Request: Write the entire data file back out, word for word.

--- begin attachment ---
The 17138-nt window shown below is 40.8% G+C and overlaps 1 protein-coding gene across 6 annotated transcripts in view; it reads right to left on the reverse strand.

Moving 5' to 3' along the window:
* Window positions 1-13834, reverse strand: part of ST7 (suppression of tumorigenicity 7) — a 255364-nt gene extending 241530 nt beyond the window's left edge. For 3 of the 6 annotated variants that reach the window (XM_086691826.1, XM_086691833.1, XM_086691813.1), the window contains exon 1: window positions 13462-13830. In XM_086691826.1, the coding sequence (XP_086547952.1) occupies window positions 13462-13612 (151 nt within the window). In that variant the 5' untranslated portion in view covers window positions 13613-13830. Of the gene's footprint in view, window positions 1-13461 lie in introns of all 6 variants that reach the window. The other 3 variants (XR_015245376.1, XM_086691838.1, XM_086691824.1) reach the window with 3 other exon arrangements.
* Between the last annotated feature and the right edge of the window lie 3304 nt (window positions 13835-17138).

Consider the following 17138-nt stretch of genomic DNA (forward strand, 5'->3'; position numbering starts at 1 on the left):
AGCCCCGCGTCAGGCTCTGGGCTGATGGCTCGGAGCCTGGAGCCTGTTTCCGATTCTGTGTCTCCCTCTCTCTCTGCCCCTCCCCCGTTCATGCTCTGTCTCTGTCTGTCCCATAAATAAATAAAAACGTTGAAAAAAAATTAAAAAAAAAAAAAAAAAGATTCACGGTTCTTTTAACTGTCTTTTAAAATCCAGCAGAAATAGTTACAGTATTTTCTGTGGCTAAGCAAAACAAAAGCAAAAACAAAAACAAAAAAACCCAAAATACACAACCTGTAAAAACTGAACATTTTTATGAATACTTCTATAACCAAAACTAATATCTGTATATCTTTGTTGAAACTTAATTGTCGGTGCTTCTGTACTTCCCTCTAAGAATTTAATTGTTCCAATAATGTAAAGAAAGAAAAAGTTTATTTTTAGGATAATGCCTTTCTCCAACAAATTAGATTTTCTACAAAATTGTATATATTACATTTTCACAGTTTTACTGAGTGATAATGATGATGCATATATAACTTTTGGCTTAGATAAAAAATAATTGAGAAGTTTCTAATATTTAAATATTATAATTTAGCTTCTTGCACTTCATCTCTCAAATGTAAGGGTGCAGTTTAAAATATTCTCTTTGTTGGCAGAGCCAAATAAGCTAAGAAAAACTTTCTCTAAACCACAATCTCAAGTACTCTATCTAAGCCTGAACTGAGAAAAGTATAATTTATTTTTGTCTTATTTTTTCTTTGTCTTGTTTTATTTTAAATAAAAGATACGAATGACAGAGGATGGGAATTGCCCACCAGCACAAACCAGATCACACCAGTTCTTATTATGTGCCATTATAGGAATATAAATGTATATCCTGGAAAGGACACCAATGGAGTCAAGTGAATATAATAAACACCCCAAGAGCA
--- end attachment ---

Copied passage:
The 17138-nt window shown below is 40.8% G+C and overlaps 1 protein-coding gene across 6 annotated transcripts in view; it reads right to left on the reverse strand.

Moving 5' to 3' along the window:
* Window positions 1-13834, reverse strand: part of ST7 (suppression of tumorigenicity 7) — a 255364-nt gene extending 241530 nt beyond the window's left edge. For 3 of the 6 annotated variants that reach the window (XM_086691826.1, XM_086691833.1, XM_086691813.1), the window contains exon 1: window positions 13462-13830. In XM_086691826.1, the coding sequence (XP_086547952.1) occupies window positions 13462-13612 (151 nt within the window). In that variant the 5' untranslated portion in view covers window positions 13613-13830. Of the gene's footprint in view, window positions 1-13461 lie in introns of all 6 variants that reach the window. The other 3 variants (XR_015245376.1, XM_086691838.1, XM_086691824.1) reach the window with 3 other exon arrangements.
* Between the last annotated feature and the right edge of the window lie 3304 nt (window positions 13835-17138).

Consider the following 17138-nt stretch of genomic DNA (forward strand, 5'->3'; position numbering starts at 1 on the left):
AGCCCCGCGTCAGGCTCTGGGCTGATGGCTCGGAGCCTGGAGCCTGTTTCCGATTCTGTGTCTCCCTCTCTCTCTGCCCCTCCCCCGTTCATGCTCTGTCTCTGTCTGTCCCATAAATAAATAAAAACGTTGAAAAAAAATTAAAAAAAAAAAAAAAAAGATTCACGGTTCTTTTAACTGTCTTTTAAAATCCAGCAGAAATAGTTACAGTATTTTCTGTGGCTAAGCAAAACAAAAGCAAAAACAAAAACAAAAAAACCCAAAATACACAACCTGTAAAAACTGAACATTTTTATGAATACTTCTATAACCAAAACTAATATCTGTATATCTTTGTTGAAACTTAATTGTCGGTGCTTCTGTACTTCCCTCTAAGAATTTAATTGTTCCAATAATGTAAAGAAAGAAAAAGTTTATTTTTAGGATAATGCCTTTCTCCAACAAATTAGATTTTCTACAAAATTGTATATATTACATTTTCACAGTTTTACTGAGTGATAATGATGATGCATATATAACTTTTGGCTTAGATAAAAAATAATTGAGAAGTTTCTAATATTTAAATATTATAATTTAGCTTCTTGCACTTCATCTCTCAAATGTAAGGGTGCAGTTTAAAATATTCTCTTTGTTGGCAGAGCCAAATAAGCTAAGAAAAACTTTCTCTAAACCACAATCTCAAGTACTCTATCTAAGCCTGAACTGAGAAAAGTATAATTTATTTTTGTCTTATTTTTTCTTTGTCTTGTTTTATTTTAAATAAAAGATACGAATGACAGAGGATGGGAATTGCCCACCAGCACAAACCAGATCACACCAGTTCTTATTATGTGCCATTATAGGAATATAAATGTATATCCTGGAAAGGACACCAATGGAGTCAAGTGAATATAATAAACACCCCAAGAGCA